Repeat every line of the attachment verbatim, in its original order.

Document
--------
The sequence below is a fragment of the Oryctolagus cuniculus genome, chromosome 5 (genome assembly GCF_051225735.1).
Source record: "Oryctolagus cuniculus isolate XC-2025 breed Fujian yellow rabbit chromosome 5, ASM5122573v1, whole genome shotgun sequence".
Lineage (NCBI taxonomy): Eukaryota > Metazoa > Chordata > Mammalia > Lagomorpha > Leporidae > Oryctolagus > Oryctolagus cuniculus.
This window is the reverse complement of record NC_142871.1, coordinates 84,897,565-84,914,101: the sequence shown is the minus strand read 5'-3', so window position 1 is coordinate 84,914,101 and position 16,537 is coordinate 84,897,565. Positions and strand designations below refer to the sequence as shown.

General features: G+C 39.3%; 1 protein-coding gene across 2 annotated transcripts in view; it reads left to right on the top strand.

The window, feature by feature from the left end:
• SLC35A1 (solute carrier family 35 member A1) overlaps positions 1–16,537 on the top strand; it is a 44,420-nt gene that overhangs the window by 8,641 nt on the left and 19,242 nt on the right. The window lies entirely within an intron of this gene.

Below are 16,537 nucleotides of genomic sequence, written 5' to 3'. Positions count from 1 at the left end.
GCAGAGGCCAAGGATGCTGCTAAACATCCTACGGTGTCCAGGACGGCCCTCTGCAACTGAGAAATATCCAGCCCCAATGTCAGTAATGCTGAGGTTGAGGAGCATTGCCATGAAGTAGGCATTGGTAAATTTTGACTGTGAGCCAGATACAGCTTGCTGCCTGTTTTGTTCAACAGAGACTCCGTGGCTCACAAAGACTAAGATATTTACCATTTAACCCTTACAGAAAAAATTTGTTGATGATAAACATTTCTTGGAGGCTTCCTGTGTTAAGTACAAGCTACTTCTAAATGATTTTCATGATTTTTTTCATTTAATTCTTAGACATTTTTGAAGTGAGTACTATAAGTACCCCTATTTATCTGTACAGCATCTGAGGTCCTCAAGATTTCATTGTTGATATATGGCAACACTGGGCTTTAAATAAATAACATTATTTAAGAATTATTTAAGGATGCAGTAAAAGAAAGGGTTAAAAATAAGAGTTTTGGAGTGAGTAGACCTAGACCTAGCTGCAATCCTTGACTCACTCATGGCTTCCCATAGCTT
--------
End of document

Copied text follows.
The sequence below is a fragment of the Oryctolagus cuniculus genome, chromosome 5 (genome assembly GCF_051225735.1).
Source record: "Oryctolagus cuniculus isolate XC-2025 breed Fujian yellow rabbit chromosome 5, ASM5122573v1, whole genome shotgun sequence".
Lineage (NCBI taxonomy): Eukaryota > Metazoa > Chordata > Mammalia > Lagomorpha > Leporidae > Oryctolagus > Oryctolagus cuniculus.
This window is the reverse complement of record NC_142871.1, coordinates 84,897,565-84,914,101: the sequence shown is the minus strand read 5'-3', so window position 1 is coordinate 84,914,101 and position 16,537 is coordinate 84,897,565. Positions and strand designations below refer to the sequence as shown.

General features: G+C 39.3%; 1 protein-coding gene across 2 annotated transcripts in view; it reads left to right on the top strand.

The window, feature by feature from the left end:
• SLC35A1 (solute carrier family 35 member A1) overlaps positions 1–16,537 on the top strand; it is a 44,420-nt gene that overhangs the window by 8,641 nt on the left and 19,242 nt on the right. The window lies entirely within an intron of this gene.

Below are 16,537 nucleotides of genomic sequence, written 5' to 3'. Positions count from 1 at the left end.
GCAGAGGCCAAGGATGCTGCTAAACATCCTACGGTGTCCAGGACGGCCCTCTGCAACTGAGAAATATCCAGCCCCAATGTCAGTAATGCTGAGGTTGAGGAGCATTGCCATGAAGTAGGCATTGGTAAATTTTGACTGTGAGCCAGATACAGCTTGCTGCCTGTTTTGTTCAACAGAGACTCCGTGGCTCACAAAGACTAAGATATTTACCATTTAACCCTTACAGAAAAAATTTGTTGATGATAAACATTTCTTGGAGGCTTCCTGTGTTAAGTACAAGCTACTTCTAAATGATTTTCATGATTTTTTTCATTTAATTCTTAGACATTTTTGAAGTGAGTACTATAAGTACCCCTATTTATCTGTACAGCATCTGAGGTCCTCAAGATTTCATTGTTGATATATGGCAACACTGGGCTTTAAATAAATAACATTATTTAAGAATTATTTAAGGATGCAGTAAAAGAAAGGGTTAAAAATAAGAGTTTTGGAGTGAGTAGACCTAGACCTAGCTGCAATCCTTGACTCACTCATGGCTTCCCATAGCTT